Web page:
The application displays (in default verbose mode) the entire number in both decimal (base 10) and hex (base 16) and also indicates the number of bits, bytes and decimal digits in the number to be tested which can be useful. The progress of the iterations is shown and a final result of either composite certainty or highly probably primality is reported. Download rabinmiller.zip (915,625 bytes)
(The zip archive contains rabinmiller.exe v 1.2.0.0 (27,776 bytes) for .NET 4, digitally signed, and binprimes (2,658,316 bytes) with all primes <10,000,000)

[Note: This application does NOT enforce a limit on the size of the number that may be entered via either the command line or an associated file.]

Sample Outputs

```
C:\........>rabinmiller 12345678901234567890123456789

n:
12345678901234567890123456789

0x27E41B3246BEC9B16E398115

n has 12 bytes (96 bits) or 29 decimal digits

Using small primes file "binprimes" with 664579 primes up to 9999991
Testing n for composite with small primes ...

n is composite with COMPLETE factorization:
3 x 3 x 3 x 7 x 13 x 31 x 37 x 211 x 241 x 2161 x 3607 x 3803 x 2906161
Verified the composite product.
--------------------------------------------------------------------------

C:\.........>rabinmiller M99

M99 = 2^99 - 1 :
633825300114114700748351602687

0x7FFFFFFFFFFFFFFFFFFFFFFFF

n has 13 bytes (104 bits) or 30 decimal digits

Using small primes file "binprimes" with 664579 primes up to 9999991
Testing n for composite with small primes ...

n is composite with COMPLETE factorization:
7 x 23 x 73 x 89 x 199 x 153649 x 599479 x 33057806959
Verified the composite product.
--------------------------------------------------------------------------

C:\......>rabinmiller M189

Using small primes file "binprimes" with 664579 primes up to 9999991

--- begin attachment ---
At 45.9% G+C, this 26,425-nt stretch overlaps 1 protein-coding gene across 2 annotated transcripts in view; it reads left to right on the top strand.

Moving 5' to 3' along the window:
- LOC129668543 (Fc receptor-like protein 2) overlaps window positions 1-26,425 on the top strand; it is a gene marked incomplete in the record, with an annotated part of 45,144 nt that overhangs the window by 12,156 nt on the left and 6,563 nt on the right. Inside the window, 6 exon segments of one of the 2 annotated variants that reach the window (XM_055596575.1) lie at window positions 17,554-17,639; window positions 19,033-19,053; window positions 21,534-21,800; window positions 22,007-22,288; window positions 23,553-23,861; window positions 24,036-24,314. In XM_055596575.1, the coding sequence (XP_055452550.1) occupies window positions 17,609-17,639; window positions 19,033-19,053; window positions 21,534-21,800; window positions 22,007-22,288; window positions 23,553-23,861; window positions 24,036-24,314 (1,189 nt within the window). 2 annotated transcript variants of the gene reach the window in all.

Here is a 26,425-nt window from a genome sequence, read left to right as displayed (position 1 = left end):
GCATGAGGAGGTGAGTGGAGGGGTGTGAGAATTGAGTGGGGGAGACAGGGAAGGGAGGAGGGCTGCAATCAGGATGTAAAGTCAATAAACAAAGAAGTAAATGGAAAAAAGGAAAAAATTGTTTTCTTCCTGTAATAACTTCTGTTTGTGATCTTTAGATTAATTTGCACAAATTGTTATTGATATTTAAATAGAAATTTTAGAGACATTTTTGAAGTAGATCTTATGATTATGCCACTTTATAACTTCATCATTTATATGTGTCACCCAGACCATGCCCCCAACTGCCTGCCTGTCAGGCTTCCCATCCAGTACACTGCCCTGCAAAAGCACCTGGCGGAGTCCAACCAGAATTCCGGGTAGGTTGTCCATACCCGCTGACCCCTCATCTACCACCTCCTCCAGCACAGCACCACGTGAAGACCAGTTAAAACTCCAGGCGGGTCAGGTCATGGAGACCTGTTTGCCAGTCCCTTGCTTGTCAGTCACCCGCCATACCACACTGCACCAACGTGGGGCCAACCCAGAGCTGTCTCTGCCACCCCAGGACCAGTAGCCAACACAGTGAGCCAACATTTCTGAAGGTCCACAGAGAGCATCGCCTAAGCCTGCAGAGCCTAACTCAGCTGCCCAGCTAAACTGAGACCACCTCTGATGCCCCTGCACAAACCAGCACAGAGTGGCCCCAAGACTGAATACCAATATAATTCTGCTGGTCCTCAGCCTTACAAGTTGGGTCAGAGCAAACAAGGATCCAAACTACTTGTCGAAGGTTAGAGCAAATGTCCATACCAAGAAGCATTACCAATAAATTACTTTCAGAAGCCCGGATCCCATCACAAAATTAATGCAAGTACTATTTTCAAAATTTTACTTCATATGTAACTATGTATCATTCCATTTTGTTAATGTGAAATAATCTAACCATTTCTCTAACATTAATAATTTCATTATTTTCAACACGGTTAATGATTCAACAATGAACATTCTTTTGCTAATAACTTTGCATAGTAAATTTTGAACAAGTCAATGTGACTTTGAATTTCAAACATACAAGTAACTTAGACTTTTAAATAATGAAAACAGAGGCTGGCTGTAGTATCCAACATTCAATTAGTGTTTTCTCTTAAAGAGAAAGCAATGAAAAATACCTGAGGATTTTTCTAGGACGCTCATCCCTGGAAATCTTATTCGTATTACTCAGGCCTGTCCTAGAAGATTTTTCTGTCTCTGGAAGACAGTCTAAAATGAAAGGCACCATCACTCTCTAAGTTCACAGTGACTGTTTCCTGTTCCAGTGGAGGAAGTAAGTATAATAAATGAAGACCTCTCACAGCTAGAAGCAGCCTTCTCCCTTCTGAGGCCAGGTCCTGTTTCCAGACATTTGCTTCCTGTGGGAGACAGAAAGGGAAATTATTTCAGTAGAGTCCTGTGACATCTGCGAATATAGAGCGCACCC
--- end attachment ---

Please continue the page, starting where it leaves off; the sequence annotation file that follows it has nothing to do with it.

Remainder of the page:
M189 = 2^189 - 1 :
784637716923335095479473677900958302012794430558004314111

0x1FFFFFFFFFFFFFFFFFFFFFFFFFFFFFFFFFFFFFFFFFFFFFFF

n has 24 bytes (192 bits) or 57 decimal digits

Testing n for composite with small primes ...

n is composite with potentially PARTIAL factorization:
7 x 7 x 73 x 127 x 337 x 92737 x 262657 x 649657 x 1560007 x 207617485544258392970753527
Verified the composite product.

The final factor 207617485544258392970753527 *MAY* be prime
Continuing with Rabin-Miller...

Found s and t; verified that 2^t*s = n-1

Start of 64 iterations ...

Iteration # 1
Iteration # 2
Iteration # 3
a^s mod n  != 1 ... checking powers  ...
Iteration # 4
Iteration # 5
a^s mod n  != 1 ... checking powers  ...
Iteration # 6
......
Iteration # 64
a^s mod n  != 1 ... checking powers  ...

The final factor is prime with a certainty of at LEAST 1- 2^-128
--------------------------------------------------------------------------

C:\.........>rabinmiller Q31

Q31 = 10^31 + 1 :
10000000000000000000000000000001

0x7E37BE2022C0914B2680000001

n has 13 bytes (104 bits) or 32 decimal digits

Using small primes file "binprimes" with 664579 primes up to 9999991
Testing n for composite with small primes ...

n is composite with potentially PARTIAL factorization:
11 x 909090909090909090909090909091
Verified the composite product.

The final factor 909090909090909090909090909091 *MAY* be prime
Continuing with Rabin-Miller...

Found s and t; verified that 2^t*s = n-1

Start of 64 iterations ...

Iteration # 1
a^s mod n  != 1 ... checking powers  ...
Iteration # 2
a^s mod n  != 1 ... checking powers  ...
Iteration # 3
a^s mod n  != 1 ... checking powers  ...
Iteration # 4
....
....
Iteration # 62
Iteration # 63
Iteration # 64

The final factor is prime with a certainty of at LEAST 1- 2^-128
--------------------------------------------------------------------------

C:\.........>rabinmiller R23

R23 = (10^23 - 1)/9 :
11111111111111111111111

0x25A55A46E5DA99C71C7

n has 10 bytes (80 bits) or 23 decimal digits

Using small primes file "binprimes" with 664579 primes up to 9999991
Testing n for composite with small primes ...

11111111111111111111111 *MAY* be prime
Continuing with Rabin-Miller...

Found s and t; verified that 2^t*s = n-1

Start of 64 iterations ...

Iteration # 1
Iteration # 2
Iteration # 3
Iteration # 4
Iteration # 5
a^s mod n  != 1 ... checking powers  ...
Iteration # 6
a^s mod n  != 1 ... checking powers  ...
.....
.....
Iteration # 63
Iteration # 64

n is prime with a certainty of at LEAST 1- 2^-128
--------------------------------------------------------------------------

C:\......>rabinmiller P6

Enter 6 numbers a1, b1, e1, a2, b2 and e2 for form:
a1*(b1^e1) + a2*(b2^e2) ..
1 8 25 1 3 25
a1*(b1^e1) + a2*(b2^e2) = 1*8^25 + 1*3^25 :
37778931863804450319011

0x0800000000C546562AA3

n has 10 bytes (80 bits) or 23 decimal digits

Using small primes file "binprimes" with 664579 primes up to 9999991
Testing n for composite with small primes ...

n is composite with COMPLETE factorization:
11 x 101 x 151 x 3001 x 16301 x 4603396951
Verified the composite product.
--------------------------------------------------------------------------

```